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Pine Forest Restoration in Missouri Pays Off Big | Our Daily Planet

A pine savannah, like what used to commonly exist in Missouri before fire suppression became commonplace. Image: NOAA

Millions of acres of pine woodlands used to cover a large portion of the Midwest but as humans logged these trees and suppressed natural fires, dense forests with thick leaf litter and tree species that were less fire-resistant took their place–leading to more intense and unpredictable wildfires as well as the loss of native bird habitats. However, a new study from the University of Missouri has shown that restoring these woodlands through strategic tree thinning as well as managed fires can allow a diverse array of birds–some of them threatened species–to return in striking numbers. 

Burning Forests is a Good Thing? As Melissa Roach, now a researcher with the U.S. Geological Survey’s Bird Banding Lab who carried out the study while completing her master’s degree at MU explained, “Some people might hear the words ‘fire’ and ‘thinning’ and immediately imagine charred, flattened wastelands, but that isn’t the reality. Researchers are using these management techniques to restore beautiful open woodlands. In this study, we found that birds that have been struggling elsewhere are positively thriving in these restored areas.”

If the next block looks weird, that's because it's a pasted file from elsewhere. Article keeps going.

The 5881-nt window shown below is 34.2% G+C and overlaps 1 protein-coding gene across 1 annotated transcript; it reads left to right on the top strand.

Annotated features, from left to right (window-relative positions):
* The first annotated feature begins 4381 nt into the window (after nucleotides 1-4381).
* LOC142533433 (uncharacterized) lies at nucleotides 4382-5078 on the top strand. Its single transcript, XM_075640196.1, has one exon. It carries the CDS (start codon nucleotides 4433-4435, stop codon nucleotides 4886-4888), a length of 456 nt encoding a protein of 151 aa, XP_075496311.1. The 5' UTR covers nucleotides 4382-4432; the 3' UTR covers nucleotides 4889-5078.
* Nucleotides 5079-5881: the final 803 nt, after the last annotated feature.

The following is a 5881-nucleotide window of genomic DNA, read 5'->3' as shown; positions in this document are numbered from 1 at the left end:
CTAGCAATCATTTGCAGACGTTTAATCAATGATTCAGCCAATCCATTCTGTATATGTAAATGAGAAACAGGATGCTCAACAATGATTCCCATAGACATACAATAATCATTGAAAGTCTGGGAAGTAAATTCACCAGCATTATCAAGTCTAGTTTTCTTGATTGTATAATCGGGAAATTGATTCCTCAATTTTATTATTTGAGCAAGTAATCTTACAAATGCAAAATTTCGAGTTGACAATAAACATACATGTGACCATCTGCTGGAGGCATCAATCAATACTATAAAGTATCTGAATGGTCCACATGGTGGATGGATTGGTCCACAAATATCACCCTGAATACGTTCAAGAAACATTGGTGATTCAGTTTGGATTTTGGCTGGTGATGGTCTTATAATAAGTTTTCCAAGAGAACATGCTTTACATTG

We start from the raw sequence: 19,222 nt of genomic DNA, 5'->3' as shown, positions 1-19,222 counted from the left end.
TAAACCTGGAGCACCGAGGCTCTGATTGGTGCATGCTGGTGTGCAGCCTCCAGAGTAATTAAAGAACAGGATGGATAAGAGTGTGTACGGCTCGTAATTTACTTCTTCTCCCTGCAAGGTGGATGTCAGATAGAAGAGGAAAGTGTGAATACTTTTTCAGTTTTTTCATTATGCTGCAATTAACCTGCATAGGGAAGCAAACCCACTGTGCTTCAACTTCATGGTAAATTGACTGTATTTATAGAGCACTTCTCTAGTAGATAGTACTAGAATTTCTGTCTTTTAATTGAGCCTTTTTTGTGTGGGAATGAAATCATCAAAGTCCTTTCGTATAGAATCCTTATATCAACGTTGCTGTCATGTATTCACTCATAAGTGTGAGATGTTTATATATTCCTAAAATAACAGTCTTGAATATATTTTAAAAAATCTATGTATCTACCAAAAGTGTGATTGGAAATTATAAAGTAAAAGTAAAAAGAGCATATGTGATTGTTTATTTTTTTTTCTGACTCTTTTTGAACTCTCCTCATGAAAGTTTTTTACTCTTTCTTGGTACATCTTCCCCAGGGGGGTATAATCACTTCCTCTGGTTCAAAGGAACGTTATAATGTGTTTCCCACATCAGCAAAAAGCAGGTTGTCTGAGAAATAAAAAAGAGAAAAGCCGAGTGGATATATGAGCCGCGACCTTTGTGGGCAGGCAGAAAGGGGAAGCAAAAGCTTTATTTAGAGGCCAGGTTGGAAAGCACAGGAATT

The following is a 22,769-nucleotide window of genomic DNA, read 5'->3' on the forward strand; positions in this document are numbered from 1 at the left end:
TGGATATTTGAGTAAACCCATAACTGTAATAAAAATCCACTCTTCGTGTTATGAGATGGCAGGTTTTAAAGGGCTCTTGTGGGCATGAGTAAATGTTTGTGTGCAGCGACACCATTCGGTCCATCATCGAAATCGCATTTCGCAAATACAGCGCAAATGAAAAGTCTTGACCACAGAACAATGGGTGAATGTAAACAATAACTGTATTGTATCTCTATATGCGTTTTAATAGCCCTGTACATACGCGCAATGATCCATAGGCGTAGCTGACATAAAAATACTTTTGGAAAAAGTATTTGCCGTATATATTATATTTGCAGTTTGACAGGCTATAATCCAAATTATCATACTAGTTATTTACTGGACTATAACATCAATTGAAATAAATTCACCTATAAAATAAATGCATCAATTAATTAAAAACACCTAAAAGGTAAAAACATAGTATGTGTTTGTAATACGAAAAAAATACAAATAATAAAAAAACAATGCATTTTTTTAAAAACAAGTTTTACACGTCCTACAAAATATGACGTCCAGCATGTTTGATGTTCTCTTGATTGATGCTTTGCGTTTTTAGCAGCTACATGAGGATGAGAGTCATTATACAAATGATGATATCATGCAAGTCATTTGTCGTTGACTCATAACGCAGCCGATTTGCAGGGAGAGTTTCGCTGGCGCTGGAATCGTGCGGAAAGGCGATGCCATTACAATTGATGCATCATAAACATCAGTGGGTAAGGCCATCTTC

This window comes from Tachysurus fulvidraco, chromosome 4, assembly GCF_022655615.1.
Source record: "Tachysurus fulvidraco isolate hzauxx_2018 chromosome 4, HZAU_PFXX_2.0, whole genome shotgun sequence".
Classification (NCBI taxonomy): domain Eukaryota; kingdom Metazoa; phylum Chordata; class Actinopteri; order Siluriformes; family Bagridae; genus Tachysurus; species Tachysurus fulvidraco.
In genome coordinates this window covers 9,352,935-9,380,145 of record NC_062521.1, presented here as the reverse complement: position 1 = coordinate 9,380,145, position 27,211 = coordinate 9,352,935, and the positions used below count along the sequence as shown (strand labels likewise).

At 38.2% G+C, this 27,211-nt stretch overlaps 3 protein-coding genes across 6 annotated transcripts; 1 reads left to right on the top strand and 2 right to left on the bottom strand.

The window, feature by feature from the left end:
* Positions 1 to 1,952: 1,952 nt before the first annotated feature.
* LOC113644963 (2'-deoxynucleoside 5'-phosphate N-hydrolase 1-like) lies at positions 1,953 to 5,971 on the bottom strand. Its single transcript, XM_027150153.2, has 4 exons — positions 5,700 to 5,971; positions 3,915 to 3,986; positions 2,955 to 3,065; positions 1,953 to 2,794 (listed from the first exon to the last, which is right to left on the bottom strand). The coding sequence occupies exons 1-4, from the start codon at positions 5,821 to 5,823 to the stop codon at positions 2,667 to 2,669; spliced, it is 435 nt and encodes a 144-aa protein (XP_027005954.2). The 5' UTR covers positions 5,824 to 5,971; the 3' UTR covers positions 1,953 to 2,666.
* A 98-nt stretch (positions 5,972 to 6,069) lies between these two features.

How it Works: Restoring forests using fire and tree-thinning leaves large, widely-spaced trees for canopy-nesting species while allowing the development of grasses and shrubs for ground or shrub-nesting species. These restored woodlands can meet the habitat needs of many more species, as they were intended to do before human interference.

Why This Matters: About one-third of the state of Missouri is covered by forests, including spectacular oak, walnut, pine, and red cedar. Preserving these forests is critical to allowing the native plants and animals that rely on these ecosystems to coexist and thrive.  The results of this study can also help landowners make more informed decisions about managing their land and protecting the 730 native species that call Missouri home.

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